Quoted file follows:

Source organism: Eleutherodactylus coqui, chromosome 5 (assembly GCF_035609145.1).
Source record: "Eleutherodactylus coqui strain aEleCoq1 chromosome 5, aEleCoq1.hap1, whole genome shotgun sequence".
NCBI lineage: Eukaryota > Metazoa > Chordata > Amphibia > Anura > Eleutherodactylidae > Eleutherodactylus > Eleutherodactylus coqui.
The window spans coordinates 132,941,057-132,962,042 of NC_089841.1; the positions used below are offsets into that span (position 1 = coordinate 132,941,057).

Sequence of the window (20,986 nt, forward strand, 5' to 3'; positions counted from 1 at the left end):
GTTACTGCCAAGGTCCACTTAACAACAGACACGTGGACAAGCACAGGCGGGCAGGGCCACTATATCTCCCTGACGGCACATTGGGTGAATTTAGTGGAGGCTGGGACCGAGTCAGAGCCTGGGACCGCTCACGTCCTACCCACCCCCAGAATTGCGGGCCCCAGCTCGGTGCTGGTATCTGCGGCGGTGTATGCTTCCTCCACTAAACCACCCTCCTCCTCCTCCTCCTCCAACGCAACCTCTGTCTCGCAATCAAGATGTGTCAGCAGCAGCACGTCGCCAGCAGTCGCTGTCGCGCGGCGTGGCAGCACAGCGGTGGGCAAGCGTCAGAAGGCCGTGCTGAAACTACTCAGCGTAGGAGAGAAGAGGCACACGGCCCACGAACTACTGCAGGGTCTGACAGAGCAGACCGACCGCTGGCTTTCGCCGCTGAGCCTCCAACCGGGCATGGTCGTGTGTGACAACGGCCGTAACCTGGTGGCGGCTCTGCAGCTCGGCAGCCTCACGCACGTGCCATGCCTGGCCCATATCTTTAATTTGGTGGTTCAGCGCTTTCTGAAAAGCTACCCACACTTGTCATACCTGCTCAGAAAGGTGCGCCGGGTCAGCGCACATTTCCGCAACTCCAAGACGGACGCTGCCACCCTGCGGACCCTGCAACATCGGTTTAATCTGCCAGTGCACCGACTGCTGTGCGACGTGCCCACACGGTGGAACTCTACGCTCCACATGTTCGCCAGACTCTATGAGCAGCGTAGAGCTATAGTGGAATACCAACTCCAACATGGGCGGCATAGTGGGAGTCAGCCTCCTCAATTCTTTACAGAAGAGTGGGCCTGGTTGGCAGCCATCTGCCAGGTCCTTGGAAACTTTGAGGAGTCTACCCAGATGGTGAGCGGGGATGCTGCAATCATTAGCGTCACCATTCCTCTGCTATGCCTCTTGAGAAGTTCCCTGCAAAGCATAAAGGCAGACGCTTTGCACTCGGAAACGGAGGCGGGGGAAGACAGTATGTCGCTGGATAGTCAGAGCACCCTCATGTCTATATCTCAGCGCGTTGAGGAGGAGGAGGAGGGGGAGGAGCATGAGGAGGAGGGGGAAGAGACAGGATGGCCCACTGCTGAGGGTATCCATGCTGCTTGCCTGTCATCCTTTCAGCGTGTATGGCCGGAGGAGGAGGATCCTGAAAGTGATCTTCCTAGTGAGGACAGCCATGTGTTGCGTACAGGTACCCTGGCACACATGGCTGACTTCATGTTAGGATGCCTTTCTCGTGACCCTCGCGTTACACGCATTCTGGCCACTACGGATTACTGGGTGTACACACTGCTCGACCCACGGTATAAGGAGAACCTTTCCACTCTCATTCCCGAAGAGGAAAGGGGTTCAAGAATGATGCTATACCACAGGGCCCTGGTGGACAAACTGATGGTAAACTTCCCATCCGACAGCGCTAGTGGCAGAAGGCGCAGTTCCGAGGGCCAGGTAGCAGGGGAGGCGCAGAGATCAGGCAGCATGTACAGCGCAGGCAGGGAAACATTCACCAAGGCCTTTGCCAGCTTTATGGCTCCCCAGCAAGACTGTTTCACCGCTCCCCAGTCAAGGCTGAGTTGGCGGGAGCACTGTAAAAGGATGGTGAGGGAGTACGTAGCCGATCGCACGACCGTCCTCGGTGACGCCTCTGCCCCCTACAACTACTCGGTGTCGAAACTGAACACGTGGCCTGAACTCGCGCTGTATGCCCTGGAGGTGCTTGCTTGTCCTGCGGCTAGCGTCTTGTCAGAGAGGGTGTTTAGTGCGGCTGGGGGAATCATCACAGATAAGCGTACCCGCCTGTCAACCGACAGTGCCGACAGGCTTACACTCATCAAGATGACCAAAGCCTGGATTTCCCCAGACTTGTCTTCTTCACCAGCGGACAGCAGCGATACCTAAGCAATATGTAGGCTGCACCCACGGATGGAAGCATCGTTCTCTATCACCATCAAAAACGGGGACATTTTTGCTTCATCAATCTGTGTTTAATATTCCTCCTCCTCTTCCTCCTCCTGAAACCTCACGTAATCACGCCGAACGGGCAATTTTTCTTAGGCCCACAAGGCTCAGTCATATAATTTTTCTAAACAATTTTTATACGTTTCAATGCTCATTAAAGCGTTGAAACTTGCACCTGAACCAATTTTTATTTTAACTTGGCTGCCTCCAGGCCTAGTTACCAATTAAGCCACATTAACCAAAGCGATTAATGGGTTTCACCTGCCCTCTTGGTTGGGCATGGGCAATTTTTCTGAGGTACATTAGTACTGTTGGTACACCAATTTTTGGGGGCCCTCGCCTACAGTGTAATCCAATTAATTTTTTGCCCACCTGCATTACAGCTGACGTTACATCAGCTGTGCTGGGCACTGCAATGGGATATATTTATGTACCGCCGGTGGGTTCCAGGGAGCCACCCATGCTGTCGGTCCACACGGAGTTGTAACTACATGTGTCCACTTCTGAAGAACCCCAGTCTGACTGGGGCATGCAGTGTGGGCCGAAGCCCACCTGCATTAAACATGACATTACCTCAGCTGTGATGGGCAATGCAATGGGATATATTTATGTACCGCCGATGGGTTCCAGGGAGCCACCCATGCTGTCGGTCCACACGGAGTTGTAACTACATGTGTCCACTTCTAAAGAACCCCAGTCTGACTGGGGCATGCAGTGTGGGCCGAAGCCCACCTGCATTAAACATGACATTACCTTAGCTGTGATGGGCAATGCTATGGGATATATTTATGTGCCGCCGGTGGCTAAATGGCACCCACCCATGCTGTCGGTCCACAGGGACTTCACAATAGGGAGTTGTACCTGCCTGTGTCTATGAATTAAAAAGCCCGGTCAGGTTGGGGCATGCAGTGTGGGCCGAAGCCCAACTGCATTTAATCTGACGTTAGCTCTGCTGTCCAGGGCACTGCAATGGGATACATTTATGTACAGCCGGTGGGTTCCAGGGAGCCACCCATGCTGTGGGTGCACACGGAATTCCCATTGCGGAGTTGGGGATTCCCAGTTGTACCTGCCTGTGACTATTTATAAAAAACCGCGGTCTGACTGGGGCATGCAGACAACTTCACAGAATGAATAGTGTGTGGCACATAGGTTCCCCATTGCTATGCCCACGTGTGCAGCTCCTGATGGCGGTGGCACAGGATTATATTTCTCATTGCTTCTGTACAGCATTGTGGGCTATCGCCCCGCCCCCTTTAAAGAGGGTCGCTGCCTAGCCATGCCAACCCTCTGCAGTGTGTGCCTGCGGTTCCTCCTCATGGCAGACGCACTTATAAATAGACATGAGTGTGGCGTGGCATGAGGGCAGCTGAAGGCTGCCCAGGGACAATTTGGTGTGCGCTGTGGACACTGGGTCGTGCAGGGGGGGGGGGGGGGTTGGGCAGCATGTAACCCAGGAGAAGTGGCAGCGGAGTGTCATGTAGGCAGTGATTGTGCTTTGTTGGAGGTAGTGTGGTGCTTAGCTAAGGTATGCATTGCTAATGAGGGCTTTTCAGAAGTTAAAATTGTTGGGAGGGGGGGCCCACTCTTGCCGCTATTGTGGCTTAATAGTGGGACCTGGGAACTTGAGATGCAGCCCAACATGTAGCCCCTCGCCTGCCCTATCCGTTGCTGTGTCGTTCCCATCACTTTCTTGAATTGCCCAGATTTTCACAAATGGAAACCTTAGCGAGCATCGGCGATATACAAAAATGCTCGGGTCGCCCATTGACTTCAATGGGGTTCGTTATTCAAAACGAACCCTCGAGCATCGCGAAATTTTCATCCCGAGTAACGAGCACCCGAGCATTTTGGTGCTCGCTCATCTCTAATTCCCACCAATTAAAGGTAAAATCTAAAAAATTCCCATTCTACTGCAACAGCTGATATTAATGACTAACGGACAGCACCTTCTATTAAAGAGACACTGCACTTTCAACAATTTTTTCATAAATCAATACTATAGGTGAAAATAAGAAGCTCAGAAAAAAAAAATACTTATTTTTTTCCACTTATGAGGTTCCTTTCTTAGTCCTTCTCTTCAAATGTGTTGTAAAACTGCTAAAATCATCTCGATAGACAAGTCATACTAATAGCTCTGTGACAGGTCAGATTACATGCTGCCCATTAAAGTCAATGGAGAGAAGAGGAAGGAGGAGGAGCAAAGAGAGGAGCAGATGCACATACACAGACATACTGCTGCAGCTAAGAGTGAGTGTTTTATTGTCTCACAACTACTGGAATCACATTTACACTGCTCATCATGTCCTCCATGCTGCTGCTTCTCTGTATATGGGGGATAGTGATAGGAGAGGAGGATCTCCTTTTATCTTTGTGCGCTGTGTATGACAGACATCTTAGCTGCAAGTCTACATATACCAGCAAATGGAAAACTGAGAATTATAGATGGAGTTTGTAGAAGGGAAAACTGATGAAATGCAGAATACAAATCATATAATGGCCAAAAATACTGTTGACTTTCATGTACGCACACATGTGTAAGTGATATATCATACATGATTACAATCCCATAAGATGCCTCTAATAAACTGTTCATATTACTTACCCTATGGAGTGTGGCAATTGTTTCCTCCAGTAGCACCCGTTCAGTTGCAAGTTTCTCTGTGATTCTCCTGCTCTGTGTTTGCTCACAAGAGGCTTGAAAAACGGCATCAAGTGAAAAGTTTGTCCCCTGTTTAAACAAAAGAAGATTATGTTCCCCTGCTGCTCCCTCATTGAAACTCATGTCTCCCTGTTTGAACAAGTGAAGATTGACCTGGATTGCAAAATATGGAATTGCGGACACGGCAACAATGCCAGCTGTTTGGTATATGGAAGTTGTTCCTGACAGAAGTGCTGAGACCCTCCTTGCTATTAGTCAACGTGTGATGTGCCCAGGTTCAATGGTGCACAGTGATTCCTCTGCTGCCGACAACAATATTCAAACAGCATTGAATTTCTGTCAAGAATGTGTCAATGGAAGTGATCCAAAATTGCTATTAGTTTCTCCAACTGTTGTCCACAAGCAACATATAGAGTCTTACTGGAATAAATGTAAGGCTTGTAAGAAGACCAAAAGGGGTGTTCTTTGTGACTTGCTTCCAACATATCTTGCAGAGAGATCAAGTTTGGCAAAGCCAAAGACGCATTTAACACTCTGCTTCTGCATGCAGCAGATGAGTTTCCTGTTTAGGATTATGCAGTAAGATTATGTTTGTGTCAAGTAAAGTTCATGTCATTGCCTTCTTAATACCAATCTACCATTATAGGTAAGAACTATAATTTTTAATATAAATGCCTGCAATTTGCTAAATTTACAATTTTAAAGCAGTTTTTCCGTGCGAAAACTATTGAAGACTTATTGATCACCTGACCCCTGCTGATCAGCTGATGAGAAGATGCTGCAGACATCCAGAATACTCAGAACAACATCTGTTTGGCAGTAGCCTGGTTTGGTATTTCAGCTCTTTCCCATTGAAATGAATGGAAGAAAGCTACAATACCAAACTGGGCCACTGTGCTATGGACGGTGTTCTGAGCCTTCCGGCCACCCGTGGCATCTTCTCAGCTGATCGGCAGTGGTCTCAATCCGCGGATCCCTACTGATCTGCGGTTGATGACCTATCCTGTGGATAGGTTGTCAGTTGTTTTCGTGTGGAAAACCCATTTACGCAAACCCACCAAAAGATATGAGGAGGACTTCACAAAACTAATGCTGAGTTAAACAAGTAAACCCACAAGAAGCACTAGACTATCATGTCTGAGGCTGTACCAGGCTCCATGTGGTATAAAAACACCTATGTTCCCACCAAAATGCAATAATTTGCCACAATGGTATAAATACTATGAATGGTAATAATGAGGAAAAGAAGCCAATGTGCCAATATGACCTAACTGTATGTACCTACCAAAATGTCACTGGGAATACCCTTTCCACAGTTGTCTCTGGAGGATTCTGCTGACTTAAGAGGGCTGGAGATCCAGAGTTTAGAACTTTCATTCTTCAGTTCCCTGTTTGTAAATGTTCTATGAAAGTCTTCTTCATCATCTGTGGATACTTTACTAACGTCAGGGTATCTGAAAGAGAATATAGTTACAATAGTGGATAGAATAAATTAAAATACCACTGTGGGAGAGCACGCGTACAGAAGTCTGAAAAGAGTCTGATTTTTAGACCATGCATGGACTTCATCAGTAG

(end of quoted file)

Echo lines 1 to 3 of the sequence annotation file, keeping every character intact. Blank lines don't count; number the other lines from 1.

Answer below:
Source organism: Eleutherodactylus coqui, chromosome 5 (assembly GCF_035609145.1).
Source record: "Eleutherodactylus coqui strain aEleCoq1 chromosome 5, aEleCoq1.hap1, whole genome shotgun sequence".
NCBI lineage: Eukaryota > Metazoa > Chordata > Amphibia > Anura > Eleutherodactylidae > Eleutherodactylus > Eleutherodactylus coqui.